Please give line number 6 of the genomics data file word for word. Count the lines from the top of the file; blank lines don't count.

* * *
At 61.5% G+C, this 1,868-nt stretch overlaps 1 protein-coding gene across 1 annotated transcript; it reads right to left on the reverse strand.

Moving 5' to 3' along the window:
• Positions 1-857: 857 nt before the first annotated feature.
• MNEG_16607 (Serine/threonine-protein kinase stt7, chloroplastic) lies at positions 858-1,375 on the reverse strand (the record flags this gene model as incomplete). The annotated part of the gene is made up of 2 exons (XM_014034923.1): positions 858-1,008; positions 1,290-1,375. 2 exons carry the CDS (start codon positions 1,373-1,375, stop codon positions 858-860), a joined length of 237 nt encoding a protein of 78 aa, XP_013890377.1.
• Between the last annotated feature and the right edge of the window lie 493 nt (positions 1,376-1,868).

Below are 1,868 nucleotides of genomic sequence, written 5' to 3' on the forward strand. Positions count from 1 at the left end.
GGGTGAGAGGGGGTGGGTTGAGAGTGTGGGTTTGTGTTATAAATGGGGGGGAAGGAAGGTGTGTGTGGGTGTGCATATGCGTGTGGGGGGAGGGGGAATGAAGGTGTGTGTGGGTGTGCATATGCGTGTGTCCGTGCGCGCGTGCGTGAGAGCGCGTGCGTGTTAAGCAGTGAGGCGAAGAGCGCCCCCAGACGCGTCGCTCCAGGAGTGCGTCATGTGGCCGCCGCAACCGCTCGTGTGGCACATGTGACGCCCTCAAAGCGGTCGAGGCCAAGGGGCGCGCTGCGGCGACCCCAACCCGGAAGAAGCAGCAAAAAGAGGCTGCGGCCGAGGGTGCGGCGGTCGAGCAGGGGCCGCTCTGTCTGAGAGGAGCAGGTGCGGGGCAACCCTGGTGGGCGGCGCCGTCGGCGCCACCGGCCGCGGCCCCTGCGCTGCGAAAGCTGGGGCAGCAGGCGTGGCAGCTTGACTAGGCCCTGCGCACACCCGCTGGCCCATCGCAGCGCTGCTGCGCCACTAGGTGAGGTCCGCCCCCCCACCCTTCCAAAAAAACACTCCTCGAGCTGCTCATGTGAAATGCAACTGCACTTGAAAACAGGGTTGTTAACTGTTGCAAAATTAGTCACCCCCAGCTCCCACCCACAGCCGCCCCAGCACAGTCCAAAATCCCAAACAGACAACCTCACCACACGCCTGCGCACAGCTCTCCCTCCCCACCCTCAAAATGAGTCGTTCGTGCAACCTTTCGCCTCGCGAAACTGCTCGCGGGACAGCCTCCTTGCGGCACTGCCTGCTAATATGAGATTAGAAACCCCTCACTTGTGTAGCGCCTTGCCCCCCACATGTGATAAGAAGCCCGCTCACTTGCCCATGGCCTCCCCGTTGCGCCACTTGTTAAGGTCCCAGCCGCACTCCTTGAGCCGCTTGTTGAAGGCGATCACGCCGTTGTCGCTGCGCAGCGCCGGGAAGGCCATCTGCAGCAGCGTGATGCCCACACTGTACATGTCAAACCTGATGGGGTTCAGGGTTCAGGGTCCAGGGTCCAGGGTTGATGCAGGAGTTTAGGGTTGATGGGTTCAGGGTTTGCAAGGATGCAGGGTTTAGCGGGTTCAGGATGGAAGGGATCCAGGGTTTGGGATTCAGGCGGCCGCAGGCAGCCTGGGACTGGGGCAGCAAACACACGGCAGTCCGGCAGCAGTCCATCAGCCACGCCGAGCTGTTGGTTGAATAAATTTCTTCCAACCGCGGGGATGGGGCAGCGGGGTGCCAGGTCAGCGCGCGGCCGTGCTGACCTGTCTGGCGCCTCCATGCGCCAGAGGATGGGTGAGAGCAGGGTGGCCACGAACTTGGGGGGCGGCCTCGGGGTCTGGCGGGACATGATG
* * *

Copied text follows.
Below are 1,868 nucleotides of genomic sequence, written 5' to 3' on the forward strand. Positions count from 1 at the left end.